home Women in Sport Media Making The Call: dragging sport commentary into the modern age

Making The Call: dragging sport commentary into the modern age

In the strangest year of sport to date, there’s an undercurrent of diverse voices ready to enter footy commentary boxes and begin Making The Call.

The inaugural Making The Call cohort.
The inaugural Making The Call cohort.

In a strange year (to say the least), wider attention was given to the conversation around footy commentary and the standard we’ve come to expect. With men’s footy played in a hub, and Victorians restricted to a second lockdown during the bulk of a condensed season, plenty of people were forced to watch games on television or listen on radio that they otherwise would have attended in person and, in turn, they listened—ever so closely—to the commentary.

While the situation did present some positives—fast tracking Daisy Pearce from the boundary line to an expert comments role at Channel 7—it became more obvious that not only is there a real lack of diversity in commentary boxes, but the standard has notably fallen away. In 2020, this is a real problem and one that needed serious attention.

Enter Making The Call, a women in Aussie rules broadcasting program from Lucy and Emma Race, two parts of The Outer Sanctum team, offered in partnership with the Office for Women in Sport and Recreation.

We previously highlighted the announcement of Making The Call in October, a program focused on creating pathways for women determined to pursue a career in Aussie rules footy broadcasting. It was designed to fill the gap, guiding participants toward the best resources, upskilling and mentorship they needed based specifically on the kind of role they desire in the field. From TV to radio, special comments to analysis to play-by-play, the program was not prescriptive to tell women where they needed to fit in, but to help them work towards and identify what they wanted.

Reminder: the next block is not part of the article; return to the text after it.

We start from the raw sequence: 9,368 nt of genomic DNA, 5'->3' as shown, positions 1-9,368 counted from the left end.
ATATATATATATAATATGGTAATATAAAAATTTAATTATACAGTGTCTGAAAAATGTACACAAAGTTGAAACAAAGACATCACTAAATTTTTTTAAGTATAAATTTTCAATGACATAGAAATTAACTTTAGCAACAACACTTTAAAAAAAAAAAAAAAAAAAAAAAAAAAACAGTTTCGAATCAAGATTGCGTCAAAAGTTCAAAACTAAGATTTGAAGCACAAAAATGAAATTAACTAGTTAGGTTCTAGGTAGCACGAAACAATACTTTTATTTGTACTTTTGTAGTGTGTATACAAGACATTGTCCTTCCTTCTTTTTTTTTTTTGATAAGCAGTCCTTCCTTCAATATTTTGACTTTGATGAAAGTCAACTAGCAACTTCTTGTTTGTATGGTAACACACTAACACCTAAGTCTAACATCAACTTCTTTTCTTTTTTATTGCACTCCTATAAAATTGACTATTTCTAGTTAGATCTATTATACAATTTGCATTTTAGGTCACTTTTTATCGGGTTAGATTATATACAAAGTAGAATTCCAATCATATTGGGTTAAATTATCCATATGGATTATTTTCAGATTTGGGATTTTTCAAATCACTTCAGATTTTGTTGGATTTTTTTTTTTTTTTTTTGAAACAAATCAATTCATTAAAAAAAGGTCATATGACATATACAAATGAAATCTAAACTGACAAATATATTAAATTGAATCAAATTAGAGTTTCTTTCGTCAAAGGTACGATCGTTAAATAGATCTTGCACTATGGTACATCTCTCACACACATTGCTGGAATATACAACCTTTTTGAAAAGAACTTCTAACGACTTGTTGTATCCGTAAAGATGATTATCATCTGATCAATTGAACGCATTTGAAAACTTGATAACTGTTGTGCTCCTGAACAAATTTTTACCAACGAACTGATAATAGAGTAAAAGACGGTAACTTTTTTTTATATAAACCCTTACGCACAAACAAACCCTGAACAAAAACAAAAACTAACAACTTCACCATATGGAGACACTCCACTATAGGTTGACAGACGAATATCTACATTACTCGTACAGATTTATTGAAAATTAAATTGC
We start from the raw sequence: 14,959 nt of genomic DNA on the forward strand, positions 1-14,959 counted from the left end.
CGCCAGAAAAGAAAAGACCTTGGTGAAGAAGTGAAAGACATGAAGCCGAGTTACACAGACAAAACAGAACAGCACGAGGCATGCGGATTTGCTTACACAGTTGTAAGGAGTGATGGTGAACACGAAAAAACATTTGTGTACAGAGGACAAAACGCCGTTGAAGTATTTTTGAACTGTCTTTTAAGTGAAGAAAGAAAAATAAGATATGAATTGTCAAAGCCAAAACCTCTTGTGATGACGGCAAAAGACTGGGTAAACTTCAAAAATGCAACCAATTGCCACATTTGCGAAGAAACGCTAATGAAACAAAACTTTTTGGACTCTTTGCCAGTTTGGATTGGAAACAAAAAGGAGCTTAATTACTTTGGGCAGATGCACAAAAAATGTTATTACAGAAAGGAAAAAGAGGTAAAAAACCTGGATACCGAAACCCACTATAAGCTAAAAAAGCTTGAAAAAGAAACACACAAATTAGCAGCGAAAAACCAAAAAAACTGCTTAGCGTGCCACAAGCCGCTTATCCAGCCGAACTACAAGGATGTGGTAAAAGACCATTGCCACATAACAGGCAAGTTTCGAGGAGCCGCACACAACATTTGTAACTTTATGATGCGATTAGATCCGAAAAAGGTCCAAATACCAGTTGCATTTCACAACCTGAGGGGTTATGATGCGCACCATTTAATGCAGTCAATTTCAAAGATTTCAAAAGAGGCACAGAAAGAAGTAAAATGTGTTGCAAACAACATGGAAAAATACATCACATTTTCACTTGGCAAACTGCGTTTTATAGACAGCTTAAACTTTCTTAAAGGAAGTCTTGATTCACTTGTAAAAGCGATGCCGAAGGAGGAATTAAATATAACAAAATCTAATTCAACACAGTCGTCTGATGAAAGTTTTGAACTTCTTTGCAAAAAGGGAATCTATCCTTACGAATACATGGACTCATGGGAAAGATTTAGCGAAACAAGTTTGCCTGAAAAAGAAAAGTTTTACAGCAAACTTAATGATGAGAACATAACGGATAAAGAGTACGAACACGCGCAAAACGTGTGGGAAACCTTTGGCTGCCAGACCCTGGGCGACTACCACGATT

Initially intended to accept 15 applicants, the pilot program in fact took on 21 determined women. These women came to the program all with different career aspirations but were wholly focused on changing the norm of footy broadcasting, while looking for the support and advice they needed to not only put their hand up, but to ensure those in power saw them raise it. The cohort included four AFLW players, two current or past AFL club employees, an AFL men’s goal umpire, a pioneer of the women’s National Championships (pre-AFLW), and a number of enthusiastic fresh faces who have been working away as volunteers and freelancers to break into the highly competitive space of sports broadcasting for a number of years.

I was lucky enough to be one of those 21 women.

Everyone was fitting the program in amongst their busy lives. One would be ducking in and out while working as a marriage celebrant. AFLW players would be checking in to the program sessions from locker rooms or cars on the way home from training. One even tuned in from a recovery session in the pool. Whatever it was, everyone made it work in order to soak up every piece of information afforded to the group from such a unique and specifically tailored program to help us, to help more women, enter and thrive in sports broadcasting. Part of that was the understanding and flexibility offered by Emma and Lucy that for many women looking to break into media, we’re coming from places of being committed to multiple jobs, family, sport and feeling that these keep us out. These barriers were broken down for us during this program. 

Conducted totally via video chat—cheers COVID—entering the first meeting was admittedly a little nerve wracking. Video chats are awkward at the best of times, let alone when you’re about to meet an impressive group of women. Oh, and the prospect of listening to the one and only Mel Jones speak straight off the bat probably didn’t help the nerves either (but also, what a privilege).